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Editorial: Boost quality of child care, preschool education in Japan

Day care centers, with the help of the central and local governments in Japan, need to step up efforts to improve the quality of their services as preschool education and day care services became free from October.

What is most worrisome is that unauthorized day care centers that do not meet government standards, such as the number of workers, are subject to the free day care program for now. The measure is aimed at giving consideration to those who have no choice but to use unauthorized facilities because there are no slots for their children at authorized centers. However, children's lives could be threatened if the number of day care workers is below the minimum standard. Roughly 60% of fatal accidents at child care centers over the past four years occurred at unauthorized facilities.

Some local governments occasionally conduct surprise on-site inspections of day care centers during the nap period when the death risk of children increases. These visits are helping to produce positive effects in improving child safety. Those with experience in the field such as people who previously served as day care center managers are hired to give advice to day care staff on how to ensure the safety of children. These efforts should be further increased.

There is room for improving the quality of child care even at authorized facilities. This is because efforts to secure enough human resources cannot keep pace with the rapid increase in the number of child care facilities to eliminate long waiting lists.

Concerns remain that the number of people wishing to use day care services will further increase because of the introduction of the free program, making it more difficult to secure enough workers.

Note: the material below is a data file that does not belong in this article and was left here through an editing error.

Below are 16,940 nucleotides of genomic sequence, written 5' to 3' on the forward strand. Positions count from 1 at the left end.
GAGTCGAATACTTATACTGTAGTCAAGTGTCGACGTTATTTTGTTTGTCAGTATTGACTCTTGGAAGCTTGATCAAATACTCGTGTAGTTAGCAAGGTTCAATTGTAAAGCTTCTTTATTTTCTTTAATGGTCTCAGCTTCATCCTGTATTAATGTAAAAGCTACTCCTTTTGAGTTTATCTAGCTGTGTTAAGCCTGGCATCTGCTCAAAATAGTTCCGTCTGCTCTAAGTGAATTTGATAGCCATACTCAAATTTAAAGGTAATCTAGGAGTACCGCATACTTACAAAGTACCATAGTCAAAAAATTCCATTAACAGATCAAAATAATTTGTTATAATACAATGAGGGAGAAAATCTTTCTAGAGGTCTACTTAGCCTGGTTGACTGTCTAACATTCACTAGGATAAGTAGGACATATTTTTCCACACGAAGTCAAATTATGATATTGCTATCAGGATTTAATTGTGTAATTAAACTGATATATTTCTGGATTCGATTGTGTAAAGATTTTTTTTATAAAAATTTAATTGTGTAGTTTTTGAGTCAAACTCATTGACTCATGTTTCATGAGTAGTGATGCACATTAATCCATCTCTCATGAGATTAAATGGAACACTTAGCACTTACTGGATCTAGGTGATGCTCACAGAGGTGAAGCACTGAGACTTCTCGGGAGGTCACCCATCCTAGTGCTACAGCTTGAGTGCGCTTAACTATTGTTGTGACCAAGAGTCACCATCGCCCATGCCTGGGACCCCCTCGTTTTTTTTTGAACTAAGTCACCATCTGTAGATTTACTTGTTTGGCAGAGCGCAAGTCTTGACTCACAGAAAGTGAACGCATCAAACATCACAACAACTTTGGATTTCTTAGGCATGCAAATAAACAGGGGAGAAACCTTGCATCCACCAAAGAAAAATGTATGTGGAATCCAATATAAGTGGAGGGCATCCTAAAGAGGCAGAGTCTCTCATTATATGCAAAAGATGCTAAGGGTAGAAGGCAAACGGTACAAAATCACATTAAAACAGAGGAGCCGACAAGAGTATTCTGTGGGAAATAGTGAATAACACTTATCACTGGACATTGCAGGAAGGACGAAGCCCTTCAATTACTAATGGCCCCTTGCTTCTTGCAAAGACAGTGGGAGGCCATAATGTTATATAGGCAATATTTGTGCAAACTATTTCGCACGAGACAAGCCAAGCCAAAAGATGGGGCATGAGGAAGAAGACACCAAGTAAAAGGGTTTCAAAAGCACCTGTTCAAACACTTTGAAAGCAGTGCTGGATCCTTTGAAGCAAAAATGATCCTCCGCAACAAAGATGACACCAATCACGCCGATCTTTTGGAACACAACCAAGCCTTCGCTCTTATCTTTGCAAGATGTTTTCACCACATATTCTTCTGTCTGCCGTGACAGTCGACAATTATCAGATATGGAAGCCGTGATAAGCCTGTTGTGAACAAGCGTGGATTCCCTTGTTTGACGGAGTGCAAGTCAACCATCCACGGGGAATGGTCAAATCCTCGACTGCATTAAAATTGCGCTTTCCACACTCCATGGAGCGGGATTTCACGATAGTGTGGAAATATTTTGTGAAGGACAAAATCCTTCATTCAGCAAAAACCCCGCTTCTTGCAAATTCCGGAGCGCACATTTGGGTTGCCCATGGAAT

If child care facilities lose their flexibility because of a shortage of personnel, workers may not even be able to take children under their care to nearby parks for walks. As the number of inexperienced child care workers has increased, some people involved in the industry point out that there are some workers who shout at infants. These problems take a toll on children. Some critics say that the quality of day care services is in freefall.

To ensure a high standard of child care services, it is essential to enhance workers' expertise and secure a sufficient number of employees at such facilities.

There are hundreds of thousands of people who have child care licenses but do not work at day care facilities. Efforts to encourage these people back to the child care field are necessary to secure sufficient staff numbers.

Although it is necessary to improve wages and working conditions for day care employees, it has been pointed out that there are facilities that are struggling to secure enough money to cover their personnel expenses. The Setagaya Ward Government in Tokyo withholds subsidies for day care facilities if their personnel expenses account for less than 50% of their total revenue.

Child care facilities do not just look after children. Workers at such centers are required to check if those under their care are in poverty or subject to abuse at home and extend assistance to children facing such problems in cooperation with concerned administrative organizations.

The central government is promoting a policy of eliminating day care waiting lists and taking steps as an effort to tackle the declining birthrate. Instead of leaving the problem of child care quality entirely up to local bodies, the national government should take the initiative in tackling these issues.

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